Previous work by Araki and colleagues had shown that Sld2 is an essential target for S-CDK, and that there are genetic and biochemical interactions between Sld2 and Dpb11. Crucially, the phosphorylated form of Sld2 binds tightly to particular parts of Dpb11 known as BRCT repeats. When replacing a normal copy of the gene, expression of an engineered SLD2 gene encoding a 'phosphomimetic' residue could maintain function, but cells still required passage through G1 and functioning S-CDK. This finding implied, but did not prove, that there are other targets for S-CDK. Sld3 contains 12 sites for phosphorylation by CDKs, and genetic interactions between DPB11 and SLD3 brought Sld3 into the experimental spotlight. The new experiments of Zegerman and Diffley3 and Tanaka et al.4 show that the phosphorylation of Sld3 on two amino-acid residues, and of Sld2 on a single residue, are all that are required for the switch to operate. Importantly, the two phosphorylated proteins, Sld2 and Sld3, must bind to Dpb11 (Fig. 1), and this docking presumably occurs at sites marked as origins of DNA replication by the origin-recognition complex.
Armed with this knowledge, the two groups3,4 were able to generate S-CDK 'bypass' conditions, in which there was no need for S-CDK to prompt S phase. This allowed them to tease apart the machinery determining entry into S phase. Their approach involved α-factor, a yeast hormone that arrests cells in G1. Together with genetic manipulations, this factor can be used to investigate the consequences for a strain of yeast that can enter S phase without S-CDK activity.
Under conditions in which such activity is not required, we might have expected premature DNA replication and complete bypass of the G1 phase. We learn from Zegerman and Diffley3 that α-factor-arrested cells with the S-CDK bypass system show only weak DNA replication. G1 is a busy time for cells and it turns out that another essential kinase, Cdc7, has a regulatory subunit, Dbf4, that is degraded early on and only reaches critical levels after the G1-specific CDKs have inactivated the protein-degradation machinery. Among the main targets for the Cdc7–Dbf4 kinase in DNA replication are the MCM proteins7(Fig. 1). Zegerman and Diffley report that, with the bypass system in place and adequate expression of Dbf4, DNA replication can be strong in α-factor G1-arrested cells and, as would be expected, is lethal. So, regulation of both Cdc7 and S-CDK activity is required to prevent premature DNA replication in G1 phase, providing the sequence of events shown in Figure 1. Thus we have a bare skeleton of what must be accomplished during G1 to provide the necessary and sufficient conditions for passage into the next phase of the cell cycle — at least for DNA replication.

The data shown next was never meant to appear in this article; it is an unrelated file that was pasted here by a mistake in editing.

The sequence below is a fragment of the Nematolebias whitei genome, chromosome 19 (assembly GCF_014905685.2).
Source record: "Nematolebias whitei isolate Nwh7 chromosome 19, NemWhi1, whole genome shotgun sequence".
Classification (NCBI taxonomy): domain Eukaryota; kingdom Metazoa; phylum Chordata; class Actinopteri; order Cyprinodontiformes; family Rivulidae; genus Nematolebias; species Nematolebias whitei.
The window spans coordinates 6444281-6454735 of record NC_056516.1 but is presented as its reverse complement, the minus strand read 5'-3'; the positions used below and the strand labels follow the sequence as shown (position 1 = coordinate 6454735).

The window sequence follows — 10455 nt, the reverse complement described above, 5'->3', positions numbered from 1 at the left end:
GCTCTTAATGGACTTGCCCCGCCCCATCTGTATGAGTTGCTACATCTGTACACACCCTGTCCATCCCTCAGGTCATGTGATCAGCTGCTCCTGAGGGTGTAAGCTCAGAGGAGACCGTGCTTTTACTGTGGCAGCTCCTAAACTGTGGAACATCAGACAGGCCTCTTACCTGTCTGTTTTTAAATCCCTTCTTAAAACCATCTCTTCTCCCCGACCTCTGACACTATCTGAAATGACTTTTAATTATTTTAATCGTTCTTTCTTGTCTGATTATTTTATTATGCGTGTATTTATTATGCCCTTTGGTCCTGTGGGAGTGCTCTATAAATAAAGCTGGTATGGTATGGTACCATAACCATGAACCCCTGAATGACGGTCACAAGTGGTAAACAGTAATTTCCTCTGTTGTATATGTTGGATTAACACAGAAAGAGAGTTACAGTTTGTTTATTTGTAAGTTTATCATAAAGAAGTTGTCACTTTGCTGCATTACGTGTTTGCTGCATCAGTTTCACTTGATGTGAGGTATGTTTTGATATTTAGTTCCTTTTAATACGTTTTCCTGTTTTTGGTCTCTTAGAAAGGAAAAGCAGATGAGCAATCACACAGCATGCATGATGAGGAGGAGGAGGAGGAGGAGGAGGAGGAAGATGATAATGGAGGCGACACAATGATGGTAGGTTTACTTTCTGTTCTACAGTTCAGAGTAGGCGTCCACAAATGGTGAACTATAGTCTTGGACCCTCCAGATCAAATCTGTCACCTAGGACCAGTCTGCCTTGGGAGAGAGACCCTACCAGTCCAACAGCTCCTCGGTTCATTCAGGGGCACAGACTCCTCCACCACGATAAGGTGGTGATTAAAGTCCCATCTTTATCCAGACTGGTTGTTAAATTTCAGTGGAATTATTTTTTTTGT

What is now needed is a mechanistic insight into what the 11–3–2 complex actually does to initiate DNA replication; whatever that function is, it is transient and not required beyond the step that instigates DNA synthesis8. Some suggestions are detailed in Box 1. This topic will now be the subject of considerable attention.
Meanwhile, I can echo a comment made 15 years ago. In their News & Views article1, Li and Alberts equated the successful identification of the origin-recognition complex to the finding of the holy grail. For cell and molecular biologists, that sentiment can be echoed to express the significance of the discoveries made by Zegerman and Diffley3, and Tanaka and colleagues4.
Li, J. J. & Alberts, B. Nature 357, 114–115 (1992).
Bell, S. P. & Stillman, B. Nature 357, 128–134 (1992).
Zegerman, P. & Diffley, J. F. X. Nature 445, 281–285 (2007).
Tanaka, S. et al. Nature 445, 328–332 (2007).
Randell, J. C. W., Bowers, J. L., Rodriguez, H. K. & Bell, S. P. Mol. Cell 21, 29–39 (2006).
Blow, J. J. & Dutta, A. Nature Rev. Mol. Cell Biol. 6, 476–486 (2005).
Sheu, Y. J. & Stillman, B. Mol. Cell 24, 101–113 (2006).
Kanemaki, M. & Labib, K. EMBO J. 25, 1753–1763 (2006).
Moyer, S. E., Lewis, P. W. & Botchan, M. R. Proc. Natl Acad. Sci. USA 103, 10236–10241 (2006).
Pacek, M. et al. Mol. Cell 21, 581–587 (2006).
Gambus, A. et al. Nature Cell Biol. 8, 358–366 (2006).